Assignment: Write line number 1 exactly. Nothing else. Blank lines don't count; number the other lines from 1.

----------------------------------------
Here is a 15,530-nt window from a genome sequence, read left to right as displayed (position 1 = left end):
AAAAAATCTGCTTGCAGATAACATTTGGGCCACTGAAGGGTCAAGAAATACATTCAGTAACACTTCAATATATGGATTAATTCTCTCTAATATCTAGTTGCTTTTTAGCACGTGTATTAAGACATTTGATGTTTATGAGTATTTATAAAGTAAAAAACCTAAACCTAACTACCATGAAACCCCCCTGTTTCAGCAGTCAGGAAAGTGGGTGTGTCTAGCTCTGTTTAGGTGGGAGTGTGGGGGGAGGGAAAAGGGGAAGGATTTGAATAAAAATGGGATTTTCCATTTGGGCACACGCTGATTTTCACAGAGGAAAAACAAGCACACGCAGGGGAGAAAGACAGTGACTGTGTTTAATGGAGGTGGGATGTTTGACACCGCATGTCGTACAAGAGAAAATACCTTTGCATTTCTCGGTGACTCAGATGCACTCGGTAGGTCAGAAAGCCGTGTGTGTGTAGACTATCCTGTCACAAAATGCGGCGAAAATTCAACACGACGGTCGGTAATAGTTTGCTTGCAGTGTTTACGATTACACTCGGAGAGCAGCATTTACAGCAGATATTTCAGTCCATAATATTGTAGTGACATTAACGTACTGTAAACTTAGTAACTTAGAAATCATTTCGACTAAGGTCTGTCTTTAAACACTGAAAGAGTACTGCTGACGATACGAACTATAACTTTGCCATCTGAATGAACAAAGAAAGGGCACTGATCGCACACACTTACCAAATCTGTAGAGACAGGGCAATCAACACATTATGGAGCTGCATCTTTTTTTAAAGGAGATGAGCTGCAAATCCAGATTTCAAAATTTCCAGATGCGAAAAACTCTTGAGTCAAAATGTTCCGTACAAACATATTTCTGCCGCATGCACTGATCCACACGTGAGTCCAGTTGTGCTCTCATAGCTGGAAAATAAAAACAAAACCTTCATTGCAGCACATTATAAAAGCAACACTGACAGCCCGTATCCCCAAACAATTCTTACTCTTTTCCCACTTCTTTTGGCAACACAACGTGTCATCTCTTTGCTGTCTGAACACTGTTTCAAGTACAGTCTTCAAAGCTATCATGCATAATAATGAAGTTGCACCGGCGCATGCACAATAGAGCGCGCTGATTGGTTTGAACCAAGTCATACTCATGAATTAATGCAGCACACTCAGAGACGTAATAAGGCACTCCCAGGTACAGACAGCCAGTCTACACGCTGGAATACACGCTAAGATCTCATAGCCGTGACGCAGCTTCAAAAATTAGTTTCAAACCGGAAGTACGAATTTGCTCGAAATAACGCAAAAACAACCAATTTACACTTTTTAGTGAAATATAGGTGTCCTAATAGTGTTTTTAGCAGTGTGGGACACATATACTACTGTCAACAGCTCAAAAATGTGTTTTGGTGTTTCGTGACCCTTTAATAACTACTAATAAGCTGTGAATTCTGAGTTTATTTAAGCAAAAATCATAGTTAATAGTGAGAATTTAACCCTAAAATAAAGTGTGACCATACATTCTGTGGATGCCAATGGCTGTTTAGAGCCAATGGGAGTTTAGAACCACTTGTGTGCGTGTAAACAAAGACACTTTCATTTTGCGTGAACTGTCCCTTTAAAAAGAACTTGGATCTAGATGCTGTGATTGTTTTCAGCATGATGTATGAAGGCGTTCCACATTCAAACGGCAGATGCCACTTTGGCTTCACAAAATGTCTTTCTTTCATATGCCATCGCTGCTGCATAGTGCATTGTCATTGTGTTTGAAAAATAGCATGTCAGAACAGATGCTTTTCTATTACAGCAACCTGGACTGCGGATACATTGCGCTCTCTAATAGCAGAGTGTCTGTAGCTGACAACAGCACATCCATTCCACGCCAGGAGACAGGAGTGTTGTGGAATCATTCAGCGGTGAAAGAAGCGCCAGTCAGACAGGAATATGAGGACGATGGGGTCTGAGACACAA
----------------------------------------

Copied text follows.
Here is a 15,530-nt window from a genome sequence, read left to right as displayed (position 1 = left end):